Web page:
Queensryche: I like many of their more recent albums, but I just don’t think they stand up to Operation: Mindcrime (1988) and Empire (1990).

I’ve probably missed some good ones. What other established metal bands survived the grunge movement and have put out a great album recently?

Mississippi Miracle

This is just good fun.

Iron Maiden

Last night we had some friends over for dinner and at some point the conversation managed to wind its way around such that my reference to the Battle of Passchendaele made sense. And the question came up as to how I knew about this grim killing field from World War I, and of course the answer was Iron Maiden

At which point I found myself explaining something that is probably utterly mystifying to anyone who did not grow up listening to heavy metal but is enjoyed greatly by those of us who did: much of Iron Maiden’s repertoire is based on references to literature, history, film, television, and mythology. And it is often done quite respectfully. Even, one might say, tastefully.

To make the point here, I’ll highlight a few of the songs that I’ve enjoyed and then ask my faithful readers who might have listened to a little Maiden growing up to chime in with further references. Of course, that assumes I have any faithful readers left. So here goes.

The Trooper – Tennyson’s “The Charge of the Light Brigade” and the Battle of Balaclava (part of the Crimean War)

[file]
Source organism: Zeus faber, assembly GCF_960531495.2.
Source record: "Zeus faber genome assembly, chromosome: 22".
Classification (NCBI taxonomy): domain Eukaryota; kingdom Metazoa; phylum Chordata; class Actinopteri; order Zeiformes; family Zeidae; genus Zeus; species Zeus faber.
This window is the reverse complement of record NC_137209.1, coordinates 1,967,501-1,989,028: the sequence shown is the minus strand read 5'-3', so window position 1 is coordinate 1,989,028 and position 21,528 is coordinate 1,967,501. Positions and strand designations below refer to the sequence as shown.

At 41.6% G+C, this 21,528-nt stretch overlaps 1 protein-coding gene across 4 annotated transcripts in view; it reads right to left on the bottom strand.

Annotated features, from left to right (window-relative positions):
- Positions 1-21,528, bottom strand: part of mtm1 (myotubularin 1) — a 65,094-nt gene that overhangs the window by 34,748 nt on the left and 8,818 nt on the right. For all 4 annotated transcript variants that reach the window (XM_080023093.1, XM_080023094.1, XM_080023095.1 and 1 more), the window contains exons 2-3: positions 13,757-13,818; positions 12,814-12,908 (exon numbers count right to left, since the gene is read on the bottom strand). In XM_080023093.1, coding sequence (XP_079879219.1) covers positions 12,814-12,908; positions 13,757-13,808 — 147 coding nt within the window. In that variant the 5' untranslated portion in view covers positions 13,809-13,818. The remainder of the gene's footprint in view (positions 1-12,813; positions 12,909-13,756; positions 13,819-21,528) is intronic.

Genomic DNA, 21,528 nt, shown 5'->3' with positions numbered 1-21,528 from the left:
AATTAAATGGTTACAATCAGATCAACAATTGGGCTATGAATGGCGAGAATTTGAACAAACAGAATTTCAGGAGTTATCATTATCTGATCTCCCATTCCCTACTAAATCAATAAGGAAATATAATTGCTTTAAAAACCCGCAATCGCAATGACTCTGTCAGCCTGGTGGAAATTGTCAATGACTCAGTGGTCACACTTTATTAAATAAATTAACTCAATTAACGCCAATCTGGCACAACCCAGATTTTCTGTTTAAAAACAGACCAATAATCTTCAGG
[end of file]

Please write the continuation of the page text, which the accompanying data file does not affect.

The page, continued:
Where Eagles Dare – book and movie of the same name

Flight of Icarus – Greek myth

To Tame a Land – “Dune” by Frank Herbert. Here’s a great detail from Wikipedia.

However, when Steve Harris requested permission from the author to name the song “Dune” and to use a spoken quotation as the track’s intro, his request was met with a stern reply from Frank Herbert’s agent: “No. Because Frank Herbert doesn’t like rock bands, particularly heavy rock bands, and especially rock bands like Iron Maiden”. This statement was backed up with a legal threat, and eventually the song was renamed “To Tame a Land” and released in 1983.

Children of the Damned – film of the same name

The Prisoner & Back in the Village (2 songs, 1 topic) – British television show “The Prisoner”

Run to the Hills – Europeans coming to the Americas

Aces High – British RAF versus the German Luftwaffe in the Battle of Britain

Rime of the Ancient Mariner – though 13 minutes in length, it is still an abridged version of the poem

Abigail’s first nursery rhyme

The song is performed by Abigail, but it was written by Abigail and her friend Molly Queal yesterday.

I Had a Little Monkey

Hymns for a Kid’s Heart

Note: This post should have been done at the beginning of Lent, so forgive my tardiness. I will try and repeat this write-up again next year in order to give readers more notice.

But…if you are looking for a wonderful tool to use this season as you help your children and family prepare to celebrate Palm Sunday, Good Friday and the events leading up to and including Easter, specifically relating to the hymns which our churches often use for the celebration of the Passion of Christ, I highly recommend this: